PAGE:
Several genealogy search websites contain millions, if not billions of records, within their databases.
The two main sites that come to mind are Ancestry and FindMyPast. But there is also MyHeritage, Archives, Genealogy Bank, and more besides.
Get a subscription!
Most of these will require a subscription to access these records.
I don’t want anything to step in the way of me finding my ancestors.
And if that means that I need to pay for it then so be it. I would rather pay and get that information than miss out and not learn about my ancestors.
But, if you do not want to pay then why not check out my guide to 10 Free Genealogy Sites.
8. Try Google
Google can connect you with your ancestors. There are zillions and zillions of information out there online.
And we can find our ancestors by using this impressive search engine.
Do you feel lucky?
Well, do you?
We may be lucky and find what we are looking for. And we may be even luckier when that information is free.
But do you know how to effectively use Google and get the results that you are hoping for?
So, I suggest that you check out the Google for Genealogy Premium Collection.
It will show you how to effectively help to find your ancestors, and show you all about Google Alerts, Google Books, and also Google+.
9. DNA Testing
DNA testing has certainly helped people to find out their ethnicity.
It has helped them to see where they need to look next and has also helped them to break down brick walls in their research.
Which company to go with?
There are 3 main DNA companies today that can help you.
They are 23andMe, AncestryDNA, and Family Tree DNA. These companies will look at markers within your DNA and based on these results they can tell you a lot of information, more than I can say here.
But suffice it to say this is a growing area in the world of genealogy and with scientific advancements the results you will get better and better.
10. Get Professional Help
For whatever reason, you may decide that you would rather seek advice and help from a professional genealogist. It may be because you have exhausted all options that are available to you.
Or you just do not have the time to trace your family history but you are still interested to know where you come from.
Why a professional!
A professional will know where to look and how to look for the information that you want to know about your ancestors.
You will though need to specify to them how far back you will want them to research and the level of information that you want.
It is costly to hire a professional compared to doing the research yourself but if it’s the only option available to you then I say go for it.
Bonus Way To Find Your Family History!
Well, this post was going to show you just 10 ways to find your family history.
But I couldn’t help myself so I added one more option to the list for you.
Believe it or not but you can find your ancestors through a genealogy software program.
How can software help you?
These programs can be used to help you create and build your family tree.
Most of them are pretty easy to use and you can start building that tree of yours straight away.
But they also have a handy feature where they are connected to the genealogy sites that I mentioned earlier.
Different programs though will be connected to different sites, but the feature is pretty much the same.
You enter the name of your ancestor and information that you do know about him or her. Then pops up a light bulb, a leaf, or whatever to show you that there is a possible record of your ancestor.
You then have to sift through the records to see if they are actually about your ancestor.
It is a bit hit and miss, but the more information that you do enter about your ancestor then the better chance you will find some useful records that you can use for your research.
Thank You and Please Leave A Comment
I hope you enjoyed this post discussing 10 ways to find your family history. If you have any questions or comments then please leave a comment below.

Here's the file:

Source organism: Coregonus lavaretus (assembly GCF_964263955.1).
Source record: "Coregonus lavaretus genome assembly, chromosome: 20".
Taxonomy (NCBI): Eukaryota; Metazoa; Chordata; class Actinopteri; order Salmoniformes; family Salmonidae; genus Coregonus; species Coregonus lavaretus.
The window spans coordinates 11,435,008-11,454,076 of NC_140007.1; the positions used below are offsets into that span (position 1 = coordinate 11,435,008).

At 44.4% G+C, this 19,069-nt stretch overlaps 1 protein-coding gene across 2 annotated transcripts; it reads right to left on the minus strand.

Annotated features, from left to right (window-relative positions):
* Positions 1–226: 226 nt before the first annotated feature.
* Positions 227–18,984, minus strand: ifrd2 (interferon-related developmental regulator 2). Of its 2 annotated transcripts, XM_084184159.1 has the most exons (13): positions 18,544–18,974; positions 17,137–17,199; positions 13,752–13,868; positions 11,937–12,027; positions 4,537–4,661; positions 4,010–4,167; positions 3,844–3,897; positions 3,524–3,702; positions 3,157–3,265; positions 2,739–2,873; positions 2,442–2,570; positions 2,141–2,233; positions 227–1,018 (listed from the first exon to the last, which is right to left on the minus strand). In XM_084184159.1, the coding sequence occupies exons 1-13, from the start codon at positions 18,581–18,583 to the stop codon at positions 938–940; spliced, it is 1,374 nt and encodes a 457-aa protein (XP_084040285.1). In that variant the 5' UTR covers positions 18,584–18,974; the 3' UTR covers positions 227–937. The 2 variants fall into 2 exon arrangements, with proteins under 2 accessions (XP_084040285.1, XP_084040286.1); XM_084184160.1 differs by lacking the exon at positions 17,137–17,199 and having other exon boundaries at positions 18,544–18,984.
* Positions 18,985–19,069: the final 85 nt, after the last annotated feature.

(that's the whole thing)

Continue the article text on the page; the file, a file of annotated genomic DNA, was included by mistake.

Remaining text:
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6 thoughts on “10 Ways To Find Your Family History!”
That’s interesting. My great grandparents are migrants from China. I think I should start looking for the roots of my long lost family member in China. I remembering seeing a video from Facebook showing they track their real identity using DNA. I think that’s the first step to check with.
Hi Jay, thanks for the comment. Make sure you interview your relatives. They will have a lot of information and stories that they can share with you.
As for DNA testing make sure you check out my What Is A Genealogy DNA Test? post. That will give you more information on this exciting area of genealogy research.
I have been wanting to learn more about my family history on my mothers side, but when my grandparents came to Canada, they were the beginning of the family tree here, so only into third and fourth generations!
Ally family tree is in either Poland, Ukraine or Russia. Mostly Ukraine. This makes the search a little more difficult. Thank you for the ideas to expand my search and look deeper.
You’re quite welcome Brad. My Canada Census Records Explained! and Ultimate Canadian Genealogy Collection posts can help you with your Canadian ancestry.
I am glad that I have pointed you in the right direction. There are many ways that you can find your family history and I hope that you use as many of them that I have listed here. We can find out so much about our ancestors and I like to try every possible avenue of research that I can. Only then can we truly know our ancestors.
What benefit did you receive once you discovered your ancestry? I am curious about the American Indian side of my family. The oldest living relative on my father’s side finally past away so now my father is it. I learned a lot from him and I am glad I got to meet him.
Hi Robin, thank you for your question.
There is just so much that I have gained from knowing my ancestry. In the beginning I just wanted to know about my ancestors. I learned who they were, where they were from, what they did and about their story.
Not only that but the main benefit I would say is that I got to preserve my family history. I recorded the stories that were never written down and so they would never be forgotten. And I could also pass this legacy on to my daughters.
I am glad that you got to meet the oldest living relative from your father’s side. I hope that you have recorded down what you learned from him. You should check out my How To Write A Family History Book post. It can show you how to write these stories and preserve your ancestry and those memories.